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International Journal of Clinical Therapeutics and Diagnosis (IJCTD)    IJCTD-2332-2926-01-004e

Synchronous Primary Endometrial and Ovarian Cancers: Pathogenesis, Treatment and Prognosis



Georgios Androutsopoulos1*, Georgios Decavalas1

1. Department of Obstetrics and Gynecology, University of Patras, Medical School, Rion, Greece.

*Corresponding Author

Georgios Androutsopoulos MD,
Lecturer, Department of Obstetrics and Gynecology,
University of Patras, Medical School,
Rion 26504, Greece.
Tel: +306974088092
E-mail: androutsopoulos@upatras.gr

Received: August 02, 2014; Published: August 27, 2014.

Citation: Androutsopoulos G, Decavalas G (2014) Synchronous Primary Endometrial and Ovarian Cancers: Pathogenesis, Treatment and Prognosis. Int J Clin Ther Diagn. 2(4e), 1-2. doi: dx.doi.org/10.19070/2332-2926-140005e

Copyright: Georgios Androutsopoulos © 2014. This is an open-access article distributed under the terms of the Creative Commons Attribution License, which permits unrestricted use, distribution and reproduction in any medium, provided the original author and source are credited.


Synchronous primary cancers are relatively uncommon in general population.[1] Only 0.5-1.7% of women with gynecological malignancies, have synchronous primary cancers of the female genital tract.[2-6] Among them, the most common combination is synchronous primary endometrial and ovarian cancers.[2,3,5]

The pathogenesis of synchronous primary endometrial and ovarian cancers, remains unclear [5,7] The theory of the secondary Müllerian system has been proposed to explain the development of multiple primary cancers of the female genital tract.[5-9] According to this theory, epithelia of the female genital tract simultaneously respond to a carcinogenic stimulus.[7,8]

Perhaps those patients have a more fragile genome and prior genetic damage may predispose to the development of synchronous primary cancers of the female genital tract.[7,10-14] Thus, embryologic, hormonal or other phenomena may be associated with the development of synchronous primary endometrial and ovarian cancers.[5-10,12]

Systematic surgical staging is the treatment of choice, for most patients with synchronous primary endometrial and ovarian cancers[2,3,5,15-21] More specifically, systematic surgical staging in those patients includes: total abdominal hysterectomy with bilateral salpingo-oophorectomy, total omentectomy, appendectomy, pelvic and para-aortic lymphadenectomy, complete resection of all disease, biopsy of any suspected lesion and pelvic washings. [1,2,5,15-19,21-23]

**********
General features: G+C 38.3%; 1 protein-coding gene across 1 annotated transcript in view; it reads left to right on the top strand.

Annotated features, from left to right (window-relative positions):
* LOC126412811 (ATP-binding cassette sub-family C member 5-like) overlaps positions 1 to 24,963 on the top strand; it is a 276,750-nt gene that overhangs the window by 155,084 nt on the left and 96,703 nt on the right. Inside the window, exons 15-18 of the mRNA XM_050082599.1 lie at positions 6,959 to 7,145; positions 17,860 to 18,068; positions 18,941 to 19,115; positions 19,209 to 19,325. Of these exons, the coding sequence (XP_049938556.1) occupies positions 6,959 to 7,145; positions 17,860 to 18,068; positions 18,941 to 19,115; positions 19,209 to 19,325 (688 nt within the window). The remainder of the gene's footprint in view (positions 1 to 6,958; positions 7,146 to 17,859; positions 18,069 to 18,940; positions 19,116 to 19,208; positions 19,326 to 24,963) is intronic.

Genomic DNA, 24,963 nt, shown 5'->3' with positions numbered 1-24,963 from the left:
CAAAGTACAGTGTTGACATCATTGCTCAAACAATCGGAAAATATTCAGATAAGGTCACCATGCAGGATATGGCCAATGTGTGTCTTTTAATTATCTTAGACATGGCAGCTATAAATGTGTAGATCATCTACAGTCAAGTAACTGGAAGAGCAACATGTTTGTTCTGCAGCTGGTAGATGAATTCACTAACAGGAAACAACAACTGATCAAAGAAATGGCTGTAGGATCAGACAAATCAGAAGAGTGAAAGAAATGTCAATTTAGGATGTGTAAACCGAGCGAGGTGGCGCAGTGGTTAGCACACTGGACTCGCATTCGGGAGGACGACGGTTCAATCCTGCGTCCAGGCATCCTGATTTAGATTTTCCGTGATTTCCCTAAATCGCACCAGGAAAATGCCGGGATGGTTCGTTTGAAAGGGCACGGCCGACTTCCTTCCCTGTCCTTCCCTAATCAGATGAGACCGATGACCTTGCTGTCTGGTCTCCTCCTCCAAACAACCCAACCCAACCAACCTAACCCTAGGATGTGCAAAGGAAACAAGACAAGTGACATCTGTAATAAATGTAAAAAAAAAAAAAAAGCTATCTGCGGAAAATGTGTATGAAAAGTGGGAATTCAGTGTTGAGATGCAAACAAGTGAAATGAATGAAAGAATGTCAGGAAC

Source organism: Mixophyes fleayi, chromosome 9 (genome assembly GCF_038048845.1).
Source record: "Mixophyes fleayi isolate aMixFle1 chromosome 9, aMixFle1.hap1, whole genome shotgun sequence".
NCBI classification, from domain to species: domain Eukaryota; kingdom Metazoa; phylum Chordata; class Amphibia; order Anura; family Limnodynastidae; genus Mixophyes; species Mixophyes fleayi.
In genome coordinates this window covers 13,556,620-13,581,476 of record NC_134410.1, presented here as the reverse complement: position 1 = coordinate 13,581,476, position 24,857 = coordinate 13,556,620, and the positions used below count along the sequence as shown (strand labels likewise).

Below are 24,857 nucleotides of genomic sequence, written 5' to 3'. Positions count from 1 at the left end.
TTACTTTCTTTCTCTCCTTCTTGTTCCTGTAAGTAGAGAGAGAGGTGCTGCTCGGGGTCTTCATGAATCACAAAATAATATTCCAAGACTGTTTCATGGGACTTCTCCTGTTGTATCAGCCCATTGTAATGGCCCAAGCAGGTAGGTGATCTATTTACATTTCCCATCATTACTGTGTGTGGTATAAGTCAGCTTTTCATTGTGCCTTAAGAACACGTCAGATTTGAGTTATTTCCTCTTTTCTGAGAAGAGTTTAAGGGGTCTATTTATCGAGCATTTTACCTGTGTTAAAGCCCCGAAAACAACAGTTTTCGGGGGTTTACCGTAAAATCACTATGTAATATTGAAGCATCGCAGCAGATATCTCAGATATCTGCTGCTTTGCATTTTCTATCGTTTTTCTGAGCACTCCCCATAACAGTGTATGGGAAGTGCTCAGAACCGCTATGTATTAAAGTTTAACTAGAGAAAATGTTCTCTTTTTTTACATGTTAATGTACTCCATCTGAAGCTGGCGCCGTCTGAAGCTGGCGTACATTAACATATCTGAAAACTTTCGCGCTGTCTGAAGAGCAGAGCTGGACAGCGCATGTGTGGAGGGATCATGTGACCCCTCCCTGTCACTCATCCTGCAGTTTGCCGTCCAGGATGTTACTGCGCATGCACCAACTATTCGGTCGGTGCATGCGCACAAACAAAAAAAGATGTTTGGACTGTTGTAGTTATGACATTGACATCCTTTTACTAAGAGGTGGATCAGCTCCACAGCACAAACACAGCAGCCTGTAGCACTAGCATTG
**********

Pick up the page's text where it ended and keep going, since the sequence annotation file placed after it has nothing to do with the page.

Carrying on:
It is obvious that systematic surgical staging allows a more clear decision for stage related postoperative adjuvant treatment. [1,17,18] Appropriate surgical staging facilitates targeted therapy that minimize the morbidity of overtreatment (radiation injury, chemotherapy toxicity), the effects of undertreatment (recurrent disease, increased mortality) and maximize survival.[24]

Pelvic and para-aortic lymphadenectomy has diagnostic, therapeutic and prognostic value.[1,22,23] It defines accurately the extent of disease and determines the prognosis of patients.[1] Undoubtedly, it is necessary for the identification of patients with stage III disease. [22,23] The extension of pelvic and para-aortic lymphadenectomy (more than 14 lymph nodes) is an independent risk factor for postoperative complications.[17,18,25-27] Especially in elderly patients and in patients with relevant comorbidities (obesity, diabetes, coronary artery disease), morbidity must be carefully weighed against any survival advantage.[24,28,29]

The significance of postoperative adjuvant treatment in patients with synchronous primary endometrial and ovarian cancers, remains controversial and needs further investigation.[16,20,30] In most cases, postoperative adjuvant treatment should be individualized according to the risk of relapse of each primary cancer.[30,31] Moreover, the treatment of one primary cancer does not compromise the treatment of the other primary cancer.[32]

Especially in patients with unfavorable histologic types, high grade and/or advanced stage disease, required postoperative adjuvant treatment tailored to both tumors.[3,5,15,17-21,30,32-36] More specifically, postoperative adjuvant treatment in those patients includes: radiotherapy and/or chemotherapy.[1,21,30,36]

Postoperative adjuvant radiotherapy includes: external pelvic radiotherapy and/or brachytherapy. It is the appropriate treatment for high risk primary endometrial cancer.[1,17,18]

Postoperative adjuvant chemotherapy is the appropriate treatment for advanced stage primary endometrial and ovarian cancers.[31] The most active chemotherapeutic agents for those patients, are:taxanes, anthracyclines and platinum compounds.[20,21]

Prognostic factors for synchronous primary endometrial and ovarian cancers are: age, grade of endometrial cancer, stage of ovarian cancer and adjuvant treatment.[35,37,38] Patients with synchronous primary endometrial and ovarian cancers have 5-year overall survival 85.9% and 10 year overall survival 80.3%.[16] However, patients with synchronous primary endometrial and ovarian cancers endometrioid type have a better overall survival compared with patients with non-endometrioid or mixed histologic types. [39] Moreover, patients with synchronous primary endometrial and ovarian cancers have better overall survival compared with patients with single primary ovarian cancer.[30,32,35,39]

The reason for the better overall survival of patients with synchronous primary endometrial and ovarian cancers, is not intuitively obvious.[16] Perhaps favorable prognosis related with the detection of patients at early stage and low grade disease.[3,5,11-13,15-34,40]


References


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